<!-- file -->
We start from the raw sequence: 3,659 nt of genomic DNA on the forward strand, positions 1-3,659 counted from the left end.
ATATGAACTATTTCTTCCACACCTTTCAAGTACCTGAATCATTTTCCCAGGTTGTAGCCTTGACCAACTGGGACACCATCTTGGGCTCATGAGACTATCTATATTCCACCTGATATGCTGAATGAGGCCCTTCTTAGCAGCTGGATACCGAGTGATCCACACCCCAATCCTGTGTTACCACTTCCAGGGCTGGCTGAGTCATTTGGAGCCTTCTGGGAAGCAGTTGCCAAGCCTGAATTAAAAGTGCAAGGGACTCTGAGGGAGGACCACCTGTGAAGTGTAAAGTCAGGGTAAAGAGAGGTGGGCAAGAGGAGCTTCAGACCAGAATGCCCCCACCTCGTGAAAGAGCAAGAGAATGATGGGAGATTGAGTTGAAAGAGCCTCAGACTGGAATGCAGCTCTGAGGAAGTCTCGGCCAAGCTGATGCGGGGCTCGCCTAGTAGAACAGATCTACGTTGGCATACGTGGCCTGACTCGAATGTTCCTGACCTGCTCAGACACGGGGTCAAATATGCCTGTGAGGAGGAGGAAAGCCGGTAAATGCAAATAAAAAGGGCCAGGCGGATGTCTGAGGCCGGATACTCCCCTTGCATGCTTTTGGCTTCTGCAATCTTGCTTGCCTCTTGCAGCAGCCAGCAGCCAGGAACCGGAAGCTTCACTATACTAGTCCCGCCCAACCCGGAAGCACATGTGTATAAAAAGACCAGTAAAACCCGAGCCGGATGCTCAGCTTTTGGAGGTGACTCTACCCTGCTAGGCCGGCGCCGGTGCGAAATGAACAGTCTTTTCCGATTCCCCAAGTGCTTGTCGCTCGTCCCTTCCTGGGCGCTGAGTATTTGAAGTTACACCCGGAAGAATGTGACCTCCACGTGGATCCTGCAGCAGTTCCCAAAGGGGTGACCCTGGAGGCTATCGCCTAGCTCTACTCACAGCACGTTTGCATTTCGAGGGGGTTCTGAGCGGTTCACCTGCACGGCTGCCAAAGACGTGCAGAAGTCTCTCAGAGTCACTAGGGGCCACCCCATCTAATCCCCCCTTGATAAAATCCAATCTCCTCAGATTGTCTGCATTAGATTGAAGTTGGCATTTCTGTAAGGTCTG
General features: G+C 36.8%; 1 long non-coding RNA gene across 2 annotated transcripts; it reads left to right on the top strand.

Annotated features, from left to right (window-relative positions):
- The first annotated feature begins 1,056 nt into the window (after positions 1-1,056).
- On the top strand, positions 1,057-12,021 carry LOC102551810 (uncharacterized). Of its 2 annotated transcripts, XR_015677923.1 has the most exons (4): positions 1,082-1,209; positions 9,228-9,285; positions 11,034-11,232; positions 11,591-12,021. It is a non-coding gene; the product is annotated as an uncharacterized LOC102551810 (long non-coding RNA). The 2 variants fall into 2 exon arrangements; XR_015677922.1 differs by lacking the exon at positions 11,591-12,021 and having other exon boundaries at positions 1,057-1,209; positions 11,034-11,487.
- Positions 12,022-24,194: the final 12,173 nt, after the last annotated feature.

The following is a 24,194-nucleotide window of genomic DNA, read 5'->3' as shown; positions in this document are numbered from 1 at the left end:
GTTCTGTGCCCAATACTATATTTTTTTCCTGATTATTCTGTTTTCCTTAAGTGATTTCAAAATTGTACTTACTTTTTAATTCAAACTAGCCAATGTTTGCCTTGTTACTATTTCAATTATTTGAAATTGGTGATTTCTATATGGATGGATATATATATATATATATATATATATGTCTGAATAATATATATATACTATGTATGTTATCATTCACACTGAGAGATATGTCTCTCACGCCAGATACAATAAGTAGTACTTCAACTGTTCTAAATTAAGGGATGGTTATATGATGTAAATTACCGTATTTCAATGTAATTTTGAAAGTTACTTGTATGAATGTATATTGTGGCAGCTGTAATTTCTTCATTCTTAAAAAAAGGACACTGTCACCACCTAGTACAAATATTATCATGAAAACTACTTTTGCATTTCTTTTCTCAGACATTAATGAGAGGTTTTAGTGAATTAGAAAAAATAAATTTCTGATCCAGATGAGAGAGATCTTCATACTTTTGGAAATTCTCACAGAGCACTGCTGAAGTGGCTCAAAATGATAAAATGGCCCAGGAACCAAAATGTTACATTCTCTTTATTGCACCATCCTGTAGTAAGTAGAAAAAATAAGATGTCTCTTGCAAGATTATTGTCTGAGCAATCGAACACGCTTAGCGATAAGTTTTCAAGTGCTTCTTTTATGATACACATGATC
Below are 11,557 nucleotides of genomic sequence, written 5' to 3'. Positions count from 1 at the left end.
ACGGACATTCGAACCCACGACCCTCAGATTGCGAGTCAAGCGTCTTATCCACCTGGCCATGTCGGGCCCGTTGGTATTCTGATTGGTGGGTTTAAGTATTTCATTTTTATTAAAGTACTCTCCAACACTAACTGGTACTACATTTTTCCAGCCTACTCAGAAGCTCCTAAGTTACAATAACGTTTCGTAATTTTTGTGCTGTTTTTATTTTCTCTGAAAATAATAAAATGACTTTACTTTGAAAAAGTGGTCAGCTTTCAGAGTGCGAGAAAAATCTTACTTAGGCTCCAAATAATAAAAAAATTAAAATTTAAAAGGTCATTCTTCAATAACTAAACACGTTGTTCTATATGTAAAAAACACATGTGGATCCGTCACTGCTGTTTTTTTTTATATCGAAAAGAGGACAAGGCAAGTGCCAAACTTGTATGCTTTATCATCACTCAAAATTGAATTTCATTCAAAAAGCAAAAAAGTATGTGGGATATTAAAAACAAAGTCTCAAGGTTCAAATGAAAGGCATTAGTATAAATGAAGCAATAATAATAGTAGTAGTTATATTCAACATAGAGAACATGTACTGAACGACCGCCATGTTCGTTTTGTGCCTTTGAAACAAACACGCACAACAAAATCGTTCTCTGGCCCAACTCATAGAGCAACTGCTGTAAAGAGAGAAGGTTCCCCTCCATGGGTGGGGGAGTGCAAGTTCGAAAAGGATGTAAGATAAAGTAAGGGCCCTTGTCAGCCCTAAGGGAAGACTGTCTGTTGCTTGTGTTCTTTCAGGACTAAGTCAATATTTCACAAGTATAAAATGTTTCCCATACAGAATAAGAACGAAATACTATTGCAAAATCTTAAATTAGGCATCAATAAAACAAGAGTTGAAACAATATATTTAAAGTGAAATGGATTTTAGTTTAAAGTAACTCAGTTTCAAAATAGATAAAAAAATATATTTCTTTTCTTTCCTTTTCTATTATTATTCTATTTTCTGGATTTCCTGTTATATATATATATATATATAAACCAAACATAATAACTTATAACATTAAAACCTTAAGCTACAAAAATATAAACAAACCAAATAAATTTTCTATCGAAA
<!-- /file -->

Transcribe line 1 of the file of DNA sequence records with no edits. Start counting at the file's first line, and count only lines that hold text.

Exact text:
We start from the raw sequence: 3,659 nt of genomic DNA on the forward strand, positions 1-3,659 counted from the left end.